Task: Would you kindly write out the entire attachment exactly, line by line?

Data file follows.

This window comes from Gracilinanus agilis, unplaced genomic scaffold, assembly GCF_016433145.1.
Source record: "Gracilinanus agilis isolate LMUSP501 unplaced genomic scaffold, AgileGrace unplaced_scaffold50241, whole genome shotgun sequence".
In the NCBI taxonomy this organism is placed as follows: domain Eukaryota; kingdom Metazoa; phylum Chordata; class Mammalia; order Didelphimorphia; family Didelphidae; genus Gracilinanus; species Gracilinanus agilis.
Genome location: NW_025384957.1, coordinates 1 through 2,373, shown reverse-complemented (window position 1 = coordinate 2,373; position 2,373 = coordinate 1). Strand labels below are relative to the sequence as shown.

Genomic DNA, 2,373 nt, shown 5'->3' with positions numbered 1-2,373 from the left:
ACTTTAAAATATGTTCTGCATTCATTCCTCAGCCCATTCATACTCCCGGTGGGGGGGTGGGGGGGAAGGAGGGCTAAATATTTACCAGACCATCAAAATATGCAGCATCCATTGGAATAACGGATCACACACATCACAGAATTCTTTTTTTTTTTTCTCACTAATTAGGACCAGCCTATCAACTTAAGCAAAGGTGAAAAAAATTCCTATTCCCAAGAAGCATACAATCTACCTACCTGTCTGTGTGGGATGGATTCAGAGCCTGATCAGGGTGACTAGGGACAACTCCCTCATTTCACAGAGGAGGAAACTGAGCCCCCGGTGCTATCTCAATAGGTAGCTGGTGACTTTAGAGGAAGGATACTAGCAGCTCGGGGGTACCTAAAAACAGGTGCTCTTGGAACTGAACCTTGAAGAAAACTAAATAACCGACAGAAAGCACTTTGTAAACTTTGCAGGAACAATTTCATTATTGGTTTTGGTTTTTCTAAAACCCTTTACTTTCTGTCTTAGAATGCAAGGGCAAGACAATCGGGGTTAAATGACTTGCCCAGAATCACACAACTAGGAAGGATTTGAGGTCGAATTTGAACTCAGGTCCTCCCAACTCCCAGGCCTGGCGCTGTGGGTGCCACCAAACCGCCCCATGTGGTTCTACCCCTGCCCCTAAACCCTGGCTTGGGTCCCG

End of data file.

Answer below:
This window comes from Gracilinanus agilis, unplaced genomic scaffold, assembly GCF_016433145.1.
Source record: "Gracilinanus agilis isolate LMUSP501 unplaced genomic scaffold, AgileGrace unplaced_scaffold50241, whole genome shotgun sequence".
In the NCBI taxonomy this organism is placed as follows: domain Eukaryota; kingdom Metazoa; phylum Chordata; class Mammalia; order Didelphimorphia; family Didelphidae; genus Gracilinanus; species Gracilinanus agilis.
Genome location: NW_025384957.1, coordinates 1 through 2,373, shown reverse-complemented (window position 1 = coordinate 2,373; position 2,373 = coordinate 1). Strand labels below are relative to the sequence as shown.

Genomic DNA, 2,373 nt, shown 5'->3' with positions numbered 1-2,373 from the left:
ACTTTAAAATATGTTCTGCATTCATTCCTCAGCCCATTCATACTCCCGGTGGGGGGGTGGGGGGGAAGGAGGGCTAAATATTTACCAGACCATCAAAATATGCAGCATCCATTGGAATAACGGATCACACACATCACAGAATTCTTTTTTTTTTTTCTCACTAATTAGGACCAGCCTATCAACTTAAGCAAAGGTGAAAAAAATTCCTATTCCCAAGAAGCATACAATCTACCTACCTGTCTGTGTGGGATGGATTCAGAGCCTGATCAGGGTGACTAGGGACAACTCCCTCATTTCACAGAGGAGGAAACTGAGCCCCCGGTGCTATCTCAATAGGTAGCTGGTGACTTTAGAGGAAGGATACTAGCAGCTCGGGGGTACCTAAAAACAGGTGCTCTTGGAACTGAACCTTGAAGAAAACTAAATAACCGACAGAAAGCACTTTGTAAACTTTGCAGGAACAATTTCATTATTGGTTTTGGTTTTTCTAAAACCCTTTACTTTCTGTCTTAGAATGCAAGGGCAAGACAATCGGGGTTAAATGACTTGCCCAGAATCACACAACTAGGAAGGATTTGAGGTCGAATTTGAACTCAGGTCCTCCCAACTCCCAGGCCTGGCGCTGTGGGTGCCACCAAACCGCCCCATGTGGTTCTACCCCTGCCCCTAAACCCTGGCTTGGGTCCCG